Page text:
About:Bach used to teach Unix internals at AT&T, so he knows what he's talking about. The text is System V-specific and might be a bit overwhelming if you try to read it without any prior exposure to opererating systems. While you might find the first chapter comprehensible, all of those that follow are not so easy to understand. Nevertheless, its pseudo-code explications of algorithms used in system calls and in the internal operations of the kernel are very useful.

The Design and Implementation of the 4.4BSD Operating System
Title:The Design and Implementation of the 4.4BSD Operating System
Author:Marchall Kirk McKusick, et al.
Publisher: Addison-Wesley
About:Very comprehensive analysis of BSD. Assumes general knowledge of operating systems issues.
More information: Publisher's website

Unix internals: The New Frontiers
Title:Unix internals: The New Frontiers
Author:Uresh Vahalia
Publisher: Prentice Hall
About:I haven't read this one either.

Unix Systems for Modern Architectures: Symmetric Multiprocessing and Caching for Kernel Programmers
Title:Unix Systems for Modern Architectures: Symmetric Multiprocessing and Caching for Kernel Programmers
Author:Curt Schimmel
Publisher: Addison-Wesley
About:I've only read sections of this. I know other folks on #kernelnewbies have probably read the whole thing and understand it a lot better than I did.

Operating Systems: A Modern Perspective
Title:Operating Systems: A Modern Perspective
Author:Gary Nutt
Publisher: Addison-Wesley
About:Written for undergraduate operating systems courses by a professor at University of Colorado, Boulder, this book doesn't use a particular implementation of Unix as a starting point of discussion (unlike the Bach book mentioned below) and so might be better for someone needing a higher-level overview.
More information: Publisher's website

Modern Operating Systems
Title:Modern Operating Systems
Author:Andrew S. Tanenbaum
Publisher: Prentice Hall
About:Widely regarded as a classic in the field. It's been a few years since I read it though, so I can't comment on it. Someone please update this.

Distributed Operating Systems
Title:Distributed Operating Systems
Author:Andrew S. Tanenbaum
Publisher: Prentice Hall
About:The third in Tanenbaum's trilogy, dealing with the theory and practicalities of designing O/S's for distributed systems, ranging from standard SMP systems to some exotic NUMA machines. Major areas covered are communication systems, synchronisation and mutual exclusion, distributed filesystems (NFS being one of the examples), and models of shared memory. Well written and gets the balance between theory and practice just about right.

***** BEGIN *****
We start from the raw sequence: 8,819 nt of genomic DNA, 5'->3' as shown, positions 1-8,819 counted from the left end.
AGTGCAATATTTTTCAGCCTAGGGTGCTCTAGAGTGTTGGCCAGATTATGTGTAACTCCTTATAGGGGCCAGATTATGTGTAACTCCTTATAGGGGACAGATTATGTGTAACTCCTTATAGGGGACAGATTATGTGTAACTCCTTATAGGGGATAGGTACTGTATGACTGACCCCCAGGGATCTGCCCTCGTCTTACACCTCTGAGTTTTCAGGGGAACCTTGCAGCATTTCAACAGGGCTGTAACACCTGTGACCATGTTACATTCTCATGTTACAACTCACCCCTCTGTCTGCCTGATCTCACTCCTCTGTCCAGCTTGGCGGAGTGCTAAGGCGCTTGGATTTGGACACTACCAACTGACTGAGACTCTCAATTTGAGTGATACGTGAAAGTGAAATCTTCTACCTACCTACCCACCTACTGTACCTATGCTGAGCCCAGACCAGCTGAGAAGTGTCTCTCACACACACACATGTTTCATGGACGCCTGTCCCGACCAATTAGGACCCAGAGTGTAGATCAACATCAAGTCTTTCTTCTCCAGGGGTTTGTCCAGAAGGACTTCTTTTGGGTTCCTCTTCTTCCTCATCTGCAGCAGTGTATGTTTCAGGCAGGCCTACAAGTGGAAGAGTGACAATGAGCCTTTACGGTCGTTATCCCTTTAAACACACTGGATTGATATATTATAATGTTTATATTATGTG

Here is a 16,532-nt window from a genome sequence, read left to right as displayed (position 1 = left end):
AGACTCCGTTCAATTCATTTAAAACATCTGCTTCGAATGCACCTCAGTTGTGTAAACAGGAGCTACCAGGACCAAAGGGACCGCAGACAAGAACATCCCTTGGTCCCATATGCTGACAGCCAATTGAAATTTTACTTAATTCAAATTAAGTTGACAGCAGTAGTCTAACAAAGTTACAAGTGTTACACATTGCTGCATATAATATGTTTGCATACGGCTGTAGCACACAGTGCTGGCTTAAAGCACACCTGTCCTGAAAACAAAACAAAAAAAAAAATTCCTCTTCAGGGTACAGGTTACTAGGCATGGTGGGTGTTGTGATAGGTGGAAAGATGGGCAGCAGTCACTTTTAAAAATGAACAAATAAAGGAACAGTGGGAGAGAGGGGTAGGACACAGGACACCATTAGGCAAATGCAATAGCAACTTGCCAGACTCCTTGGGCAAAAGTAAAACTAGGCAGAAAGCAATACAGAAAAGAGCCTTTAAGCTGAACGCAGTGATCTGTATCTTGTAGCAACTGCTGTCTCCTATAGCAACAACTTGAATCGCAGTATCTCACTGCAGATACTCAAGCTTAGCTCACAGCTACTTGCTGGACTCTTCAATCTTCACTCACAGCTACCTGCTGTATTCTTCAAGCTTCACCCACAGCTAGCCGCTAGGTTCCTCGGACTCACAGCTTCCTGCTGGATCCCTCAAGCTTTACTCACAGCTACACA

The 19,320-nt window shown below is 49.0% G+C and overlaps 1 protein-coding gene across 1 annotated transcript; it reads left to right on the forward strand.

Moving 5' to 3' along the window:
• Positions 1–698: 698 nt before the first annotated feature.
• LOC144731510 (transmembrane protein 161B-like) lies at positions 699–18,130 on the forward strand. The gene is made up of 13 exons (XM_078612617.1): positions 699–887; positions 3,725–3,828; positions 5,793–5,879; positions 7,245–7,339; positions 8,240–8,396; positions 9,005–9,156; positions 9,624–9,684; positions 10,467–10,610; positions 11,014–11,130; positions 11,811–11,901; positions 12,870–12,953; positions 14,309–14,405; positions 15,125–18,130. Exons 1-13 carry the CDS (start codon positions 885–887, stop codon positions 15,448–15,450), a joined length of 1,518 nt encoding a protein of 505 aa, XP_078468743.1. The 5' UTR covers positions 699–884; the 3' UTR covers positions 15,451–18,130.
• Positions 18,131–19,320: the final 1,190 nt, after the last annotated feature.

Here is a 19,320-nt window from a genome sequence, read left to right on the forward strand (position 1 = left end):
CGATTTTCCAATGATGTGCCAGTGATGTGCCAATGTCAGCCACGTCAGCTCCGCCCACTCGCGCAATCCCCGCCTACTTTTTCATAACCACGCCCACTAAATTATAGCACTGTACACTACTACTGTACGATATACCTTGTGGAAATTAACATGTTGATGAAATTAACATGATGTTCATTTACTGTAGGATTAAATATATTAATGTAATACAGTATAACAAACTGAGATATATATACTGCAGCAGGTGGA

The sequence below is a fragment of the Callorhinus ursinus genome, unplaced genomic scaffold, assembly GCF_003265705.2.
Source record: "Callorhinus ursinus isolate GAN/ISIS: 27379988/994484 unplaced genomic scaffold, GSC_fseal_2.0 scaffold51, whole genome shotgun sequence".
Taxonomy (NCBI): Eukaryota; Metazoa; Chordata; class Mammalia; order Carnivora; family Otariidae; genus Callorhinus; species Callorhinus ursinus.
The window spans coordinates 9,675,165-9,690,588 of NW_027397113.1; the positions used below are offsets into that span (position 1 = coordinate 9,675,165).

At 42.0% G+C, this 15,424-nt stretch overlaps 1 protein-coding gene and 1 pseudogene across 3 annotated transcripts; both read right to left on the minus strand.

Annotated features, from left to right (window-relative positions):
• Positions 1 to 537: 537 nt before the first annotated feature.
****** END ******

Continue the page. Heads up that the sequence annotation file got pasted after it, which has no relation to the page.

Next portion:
In Search of Clusters, Second Edition
Title:In Search of Clusters, Second Edition
Author:Gregory F. Pfister
Publisher: Prentice Hall
About:A text on clustering...
More information: Publisher's website

The Programmer's Guide to SCSI
Title:The Programmer's Guide to SCSI
Author:Brian Sawert
Publisher: Addison-Wesley
About:A bit win32-centric, but a decent overview of SCSI standards, architecture and programming. A good part of the programming is dedicated to Win32 and/or SCRIPTS programming. The Unix coverage consists of an overview of the SCSI subsystem implementations on different Unices, commercial and otherwise. There is a Linux-specific section, but my impression is that it doesn't offer much over and above what you can get by reading the source yourself. The accompanying CD-ROM contains the contents of the SCSI Standards archive (the url for which the book gives is outdated) in a mix of text, Portable Document Format and PostScript formats.

General computing books

Computer Organization and Design: The Harware/Software Interface
Title:Computer Organization and Design: The Harware/Software Interface
Author:David A. Patterson, John L. Hennessey
Publisher: Morgan Kaufmann
ISBN:1-55860-428-6 (cloth), 1-55860-491-X (paper)
About:If you find yourself in need of hardware enlightenment, this book is a good place to start. Covers MIPS assembly programming and computer architecture. I would expect this book to be used as a text in an undergraduate course in computer architecture.

Computer Architecture: A Quantitive Approach (2nd edition)
Title:Computer Architecture: A Quantitive Approach (2nd edition)